15. SteveK9
    February 15, 2017 at 20:20

    ‘This is not to say Russia has not compounded the current tensions with provocations and missteps of its own. ‘

    For once, please say what they are. I’d be interested to know.

    It’s almost a reflexive ‘well they’ve done some bad things too’, without recognizing whether it is actually true. The question arises because a statement like that above is never followed up with an example.

    • John
      February 16, 2017 at 00:21

      I second that.
      From what I have seen, Russia has been amazingly restrained and well-behaved throughout…

    • Soloview
      February 16, 2017 at 00:23

      I suppose by ‘tensions and provocations’ he means Putin’s referring to the US as ‘partners’ while the commonest official descriptions of him in the US in the last two years is ‘thug’ and ‘murderer’.

    • David
      February 16, 2017 at 11:02

      I agree. As far as I can tell they have done nothing wrong, and have reason to doubt our intentions.

      If we do start fighting with them, I hope it is after they bring our astronauts home from the ISS. :-)

    • February 16, 2017 at 18:09

      There is always that statement somewhere buried in the narrative. That translates to mean they are just as bad as we are. Well I for one am not aware of Russia starting thirteen wars in just the last thirty years. Nor have i been aware of Russia interfering in, bombing, regieme changing, invading and occupying 61 other countries just since the Second World War, and I am 76 so have been around for all of that time.

      No emphatically no, the Russians are not as bad as Americans. And please don´t give me that old chessnut about the world loving American citizens because it is their government that is bad not them. The American citizens cheerfully elect these war criminals over and over again. Since both parties love war, then there is no daylight between American Democrats and American Republicans. So that makes most of the country bad, citizens and government. i will grant you that there probably are a few good Americans scattered across their 325 million people, Personally I just haven´t run into any and obviously there are way to few to make a difference.

      • Gregory Herr
        February 17, 2017 at 23:57

        Your points are are well taken…except for the one about “most” of our citizens being “bad”. I’ve had the pleasure to know quite a number of really good-hearted and generous people in this land of my birth from many different walks of life. There are of course millions of willfully despicable types residing here and we do have some pretty serious “societal” problems…including widespread misunderstanding and/or ignorance of historical truths and current events. But there are also millions upon millions of “good” people who happen to be “American”.
        There is nothing exceptional nor particularly unexceptional about this state of human affairs. “People are people” throughout this world, this “bale of tears”, and I would suggest that the “good and bad” has been a relative “constant” of the human condition wherever and whenever.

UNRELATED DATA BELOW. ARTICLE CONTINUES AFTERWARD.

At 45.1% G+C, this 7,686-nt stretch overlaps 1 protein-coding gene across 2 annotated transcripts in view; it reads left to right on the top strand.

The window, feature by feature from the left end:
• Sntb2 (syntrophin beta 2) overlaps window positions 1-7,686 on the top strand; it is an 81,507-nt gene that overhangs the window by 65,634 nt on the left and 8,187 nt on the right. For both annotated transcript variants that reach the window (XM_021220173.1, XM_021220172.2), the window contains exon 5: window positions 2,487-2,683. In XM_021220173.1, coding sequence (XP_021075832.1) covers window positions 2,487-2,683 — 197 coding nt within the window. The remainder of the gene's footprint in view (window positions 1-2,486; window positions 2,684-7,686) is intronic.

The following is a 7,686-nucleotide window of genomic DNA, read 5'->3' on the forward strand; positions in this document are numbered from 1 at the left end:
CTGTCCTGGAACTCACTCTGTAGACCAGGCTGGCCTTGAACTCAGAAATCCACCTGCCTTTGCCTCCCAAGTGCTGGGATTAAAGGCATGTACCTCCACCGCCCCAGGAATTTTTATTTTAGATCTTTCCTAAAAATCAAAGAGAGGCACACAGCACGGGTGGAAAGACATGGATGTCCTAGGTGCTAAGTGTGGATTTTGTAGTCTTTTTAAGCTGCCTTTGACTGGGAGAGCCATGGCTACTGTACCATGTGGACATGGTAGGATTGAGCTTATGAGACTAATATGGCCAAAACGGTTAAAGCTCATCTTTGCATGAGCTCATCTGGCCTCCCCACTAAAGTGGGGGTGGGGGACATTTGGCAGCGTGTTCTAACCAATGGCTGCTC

• Gregory Herr
          February 17, 2017 at 23:59

          I do miss the editing function… “bale” of course should be “vale”

    • Bart in Virginia
      February 17, 2017 at 11:35

      As someone said below, they acted like we do.

      They “invaded” Ukraine to protect the Russian speaking areas in the east, just as we invaded Grenada to rescue some medical students (and, while we were at it, overthrow another unfriendly govt).

      Seeing NATO’s ever expanding eastern front, they decided to ensure that their warm water port in Crimea was secure.

      Finding themselves largely surrounded by U.S. and NATO bases, began upgrading their military capability, something we do constantly due to weapon production being the engine that drives our economy.

  16. jaycee
    February 15, 2017 at 20:16

    The “democratic revolution” the Obama administration was offering the world was exemplified by the now stalled trade deal TPP, or the IMF imposed austerity program which greeted the Maidan protesters. See his remarks during his visit to Argentina last year to support the Macri government to get the full flavour, or consider the removal of Honduras’ Zelaya in 2009.

    As well, the evidence shows Russia in a reactive posture concerning events in Ukraine 2014. The hasty move of the USA, Canada, and Britain to “legitimize” the unconstitutional overthrow of the elected government – which happened despite the successful international mediation of the previous day – was a rather infamous act of belligerence and should be seen as a crime against the peace. As a hunch, I suspect the belligerent parties fully expected the Russians to drive the tanks to Kiev to restore the Yanukovich government and thus fully kick off Cold War 2. All they managed to get was the Crimean referendum and the eastern Ukraine stalemate, but policy being policy, the new Cold war was engaged anyway. The extreme bad faith was on display as NATO commanders professed “shock” over Crimea, even as their analysts had concluded a decade before exactly that would happen if the West pushed too far over Ukraine.

  17. Sam F
    February 15, 2017 at 19:57